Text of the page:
I read an article on the Washington Post this week titled “I got pregnant. I chose to keep my baby. And my Christian school humiliated me.” by Madeline Runkles. In the article, Madeline candidly talks about finding out she was pregnant as an 18 year-old high school student, deciding to keep the child, and telling her family. At first the school told her she could no longer attend classes on campus, hold any positions of leadership, attend sports events for the school, or walk at graduation. Later the board reconsidered and allowed her to attend her classes, but she still could not be in any leadership positions or walk at graduation. A school assembly was called where the entire school was informed of Madeline’s moral failure.
She then writes “When girls like me who go to pro-life schools make a brave pro-life decision, we shouldn’t be hidden away in shame. The sin that got us into this situation is not worth celebrating, but after confession and forgiveness take place, we should be supported and treated like any other student. What we are going through is tough enough. Having to deal with the added shame of being treated like an outcast is nothing that any girl should have to go through.”
After her story which was intended to help other girls in her position went public, she and her family received a lot of hate emails, rude posts on social media, and rude comments in person.
The Bible teaches Christians that they are to make moral judgments as to what is and what is not pleasing to the Lord. We are told to carry out church discipline, which I agree with, but we are also told to point others to the Gospel by how we live.
So was the school right for being perhaps overly harsh with this student? And how should this have been handled.
First, let me say that I have dealt with this issue before as I work at a Christian College now and have done so for the last 14 years.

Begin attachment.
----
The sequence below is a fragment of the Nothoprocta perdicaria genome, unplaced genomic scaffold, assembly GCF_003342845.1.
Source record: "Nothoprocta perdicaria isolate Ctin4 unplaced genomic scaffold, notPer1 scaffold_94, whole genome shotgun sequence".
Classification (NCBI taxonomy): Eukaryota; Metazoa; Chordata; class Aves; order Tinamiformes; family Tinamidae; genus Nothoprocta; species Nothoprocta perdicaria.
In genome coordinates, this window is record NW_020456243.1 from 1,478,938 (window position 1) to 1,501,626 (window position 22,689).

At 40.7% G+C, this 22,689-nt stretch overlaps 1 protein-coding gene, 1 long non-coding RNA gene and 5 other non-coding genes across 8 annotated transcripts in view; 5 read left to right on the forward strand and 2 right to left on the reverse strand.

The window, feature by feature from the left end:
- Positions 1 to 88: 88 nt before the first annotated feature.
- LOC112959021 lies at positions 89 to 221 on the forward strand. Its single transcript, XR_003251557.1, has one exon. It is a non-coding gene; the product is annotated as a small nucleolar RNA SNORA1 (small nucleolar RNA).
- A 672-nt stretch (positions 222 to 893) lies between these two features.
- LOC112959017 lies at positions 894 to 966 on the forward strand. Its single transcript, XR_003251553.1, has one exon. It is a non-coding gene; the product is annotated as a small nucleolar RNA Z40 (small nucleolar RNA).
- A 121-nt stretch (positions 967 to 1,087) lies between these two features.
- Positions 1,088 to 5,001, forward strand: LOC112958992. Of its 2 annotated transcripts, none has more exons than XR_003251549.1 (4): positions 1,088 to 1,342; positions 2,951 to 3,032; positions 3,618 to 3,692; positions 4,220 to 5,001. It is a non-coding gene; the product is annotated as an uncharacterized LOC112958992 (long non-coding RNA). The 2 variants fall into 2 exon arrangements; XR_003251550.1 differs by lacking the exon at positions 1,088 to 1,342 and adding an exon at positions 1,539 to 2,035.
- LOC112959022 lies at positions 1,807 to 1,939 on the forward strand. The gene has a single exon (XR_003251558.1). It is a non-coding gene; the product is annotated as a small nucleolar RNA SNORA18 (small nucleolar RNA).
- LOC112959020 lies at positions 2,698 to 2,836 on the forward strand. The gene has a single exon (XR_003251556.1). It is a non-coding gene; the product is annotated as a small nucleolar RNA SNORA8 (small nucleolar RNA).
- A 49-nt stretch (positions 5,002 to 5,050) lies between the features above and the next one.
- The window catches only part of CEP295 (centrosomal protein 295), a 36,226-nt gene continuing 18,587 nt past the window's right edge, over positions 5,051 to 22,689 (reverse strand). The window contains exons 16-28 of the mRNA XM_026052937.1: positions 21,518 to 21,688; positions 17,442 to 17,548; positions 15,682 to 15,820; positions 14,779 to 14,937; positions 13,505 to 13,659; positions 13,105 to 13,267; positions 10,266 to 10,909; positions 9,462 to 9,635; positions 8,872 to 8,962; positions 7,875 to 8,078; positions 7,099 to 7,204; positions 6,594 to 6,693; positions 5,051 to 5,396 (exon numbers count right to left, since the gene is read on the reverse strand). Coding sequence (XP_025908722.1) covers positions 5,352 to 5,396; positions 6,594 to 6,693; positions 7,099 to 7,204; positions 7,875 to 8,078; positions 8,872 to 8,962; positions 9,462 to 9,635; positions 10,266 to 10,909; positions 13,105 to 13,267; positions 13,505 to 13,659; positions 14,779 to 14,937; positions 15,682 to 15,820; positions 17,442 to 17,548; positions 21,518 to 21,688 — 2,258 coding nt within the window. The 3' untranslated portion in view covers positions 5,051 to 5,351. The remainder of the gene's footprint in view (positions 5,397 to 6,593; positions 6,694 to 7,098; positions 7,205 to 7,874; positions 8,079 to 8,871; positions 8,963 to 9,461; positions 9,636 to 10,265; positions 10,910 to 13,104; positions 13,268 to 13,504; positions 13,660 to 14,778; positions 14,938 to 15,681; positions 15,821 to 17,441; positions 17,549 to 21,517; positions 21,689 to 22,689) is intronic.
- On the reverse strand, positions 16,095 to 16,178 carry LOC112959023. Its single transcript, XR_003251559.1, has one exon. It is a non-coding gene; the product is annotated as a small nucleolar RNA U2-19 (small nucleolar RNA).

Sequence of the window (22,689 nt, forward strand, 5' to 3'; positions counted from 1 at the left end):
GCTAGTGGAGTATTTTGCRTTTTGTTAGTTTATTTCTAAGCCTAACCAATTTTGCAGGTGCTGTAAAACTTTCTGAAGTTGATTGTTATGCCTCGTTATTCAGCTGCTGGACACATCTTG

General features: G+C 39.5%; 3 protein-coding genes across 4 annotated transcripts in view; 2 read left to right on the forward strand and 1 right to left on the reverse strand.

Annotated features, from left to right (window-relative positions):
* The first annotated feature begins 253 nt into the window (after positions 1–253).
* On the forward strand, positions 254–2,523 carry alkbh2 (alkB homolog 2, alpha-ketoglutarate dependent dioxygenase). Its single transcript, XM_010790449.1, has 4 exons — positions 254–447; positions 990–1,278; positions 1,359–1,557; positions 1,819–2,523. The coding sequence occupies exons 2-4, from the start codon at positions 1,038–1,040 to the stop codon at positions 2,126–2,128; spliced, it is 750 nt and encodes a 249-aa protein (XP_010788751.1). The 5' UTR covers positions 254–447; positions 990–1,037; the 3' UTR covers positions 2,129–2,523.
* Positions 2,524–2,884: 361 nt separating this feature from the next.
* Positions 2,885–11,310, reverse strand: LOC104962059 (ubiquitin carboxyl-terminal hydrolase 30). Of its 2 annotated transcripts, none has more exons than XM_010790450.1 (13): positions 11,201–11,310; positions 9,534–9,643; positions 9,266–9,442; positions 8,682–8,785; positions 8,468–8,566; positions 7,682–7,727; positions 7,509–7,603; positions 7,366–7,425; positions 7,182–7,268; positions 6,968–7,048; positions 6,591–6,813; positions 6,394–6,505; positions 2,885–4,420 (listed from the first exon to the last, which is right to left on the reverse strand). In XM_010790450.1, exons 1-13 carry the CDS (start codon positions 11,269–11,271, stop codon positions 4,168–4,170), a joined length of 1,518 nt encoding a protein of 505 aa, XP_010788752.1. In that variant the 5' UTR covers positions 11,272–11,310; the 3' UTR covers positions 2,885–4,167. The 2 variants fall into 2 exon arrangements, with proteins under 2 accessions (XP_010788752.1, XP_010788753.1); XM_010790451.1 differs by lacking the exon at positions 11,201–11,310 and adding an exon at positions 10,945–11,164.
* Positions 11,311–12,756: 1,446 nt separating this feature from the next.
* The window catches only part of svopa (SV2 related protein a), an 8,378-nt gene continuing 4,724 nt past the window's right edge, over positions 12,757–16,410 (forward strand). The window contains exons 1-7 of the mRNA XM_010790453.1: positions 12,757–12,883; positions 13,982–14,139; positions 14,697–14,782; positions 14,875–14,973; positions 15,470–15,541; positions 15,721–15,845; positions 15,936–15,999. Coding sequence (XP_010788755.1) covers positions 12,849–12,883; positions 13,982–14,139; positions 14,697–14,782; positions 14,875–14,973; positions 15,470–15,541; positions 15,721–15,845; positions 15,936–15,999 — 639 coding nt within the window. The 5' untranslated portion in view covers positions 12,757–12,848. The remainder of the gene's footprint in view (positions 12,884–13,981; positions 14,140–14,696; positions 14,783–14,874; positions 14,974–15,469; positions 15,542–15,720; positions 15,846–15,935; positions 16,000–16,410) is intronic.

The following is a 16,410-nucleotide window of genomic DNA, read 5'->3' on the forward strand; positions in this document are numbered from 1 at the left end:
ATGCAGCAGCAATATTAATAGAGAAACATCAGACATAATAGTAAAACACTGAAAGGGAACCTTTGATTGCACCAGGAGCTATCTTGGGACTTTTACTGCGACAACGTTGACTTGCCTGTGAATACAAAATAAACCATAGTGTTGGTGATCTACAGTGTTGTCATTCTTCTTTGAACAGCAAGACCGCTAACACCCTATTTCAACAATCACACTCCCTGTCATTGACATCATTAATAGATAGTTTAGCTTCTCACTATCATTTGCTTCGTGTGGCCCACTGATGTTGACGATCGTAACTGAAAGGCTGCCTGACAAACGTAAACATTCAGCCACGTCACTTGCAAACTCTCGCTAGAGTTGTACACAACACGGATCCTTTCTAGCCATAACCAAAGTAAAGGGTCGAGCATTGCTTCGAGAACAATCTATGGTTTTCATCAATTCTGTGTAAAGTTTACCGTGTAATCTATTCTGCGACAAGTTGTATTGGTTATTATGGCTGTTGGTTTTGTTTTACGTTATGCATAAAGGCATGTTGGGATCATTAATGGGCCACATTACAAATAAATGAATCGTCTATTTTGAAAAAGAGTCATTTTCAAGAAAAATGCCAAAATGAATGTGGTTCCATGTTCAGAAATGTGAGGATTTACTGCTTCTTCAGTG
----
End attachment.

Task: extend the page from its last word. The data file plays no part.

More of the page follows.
Second, let me say that while I agree with Church discipline, the purpose of such discipline is to help someone repent so he or she can be brought back into good fellowship with the congregation (not simply to expel the person). Discipline is only needed when a member of the church publicly embraces a sin, and chooses to continue doing that sin after being implored to stop, knowing full well that it is sinful. In other words, the person in need of discipline is the one who embraces a sin, knowing it is a sin, and openly chooses to continue sinning.
Third, schools and churches want to protect their images and when people make choices that are visible it is sometimes difficult to know exactly what to do.
This leads to the answer to the questions above, was the school right and how should these situations be handled.
But to answer these questions I need to make a statement.
The Church in America has long attempted to sculpt an image of people who have it together. People who do what is right and who are beyond the struggles of those who do not know our God. This sculpting is not at all what is shown even of Jesus’ followers in the Bible. In the Bible, Christians are shown to be real people with real struggles. They make mistakes, but God uses them in spite of or even despite their failures and short-comings.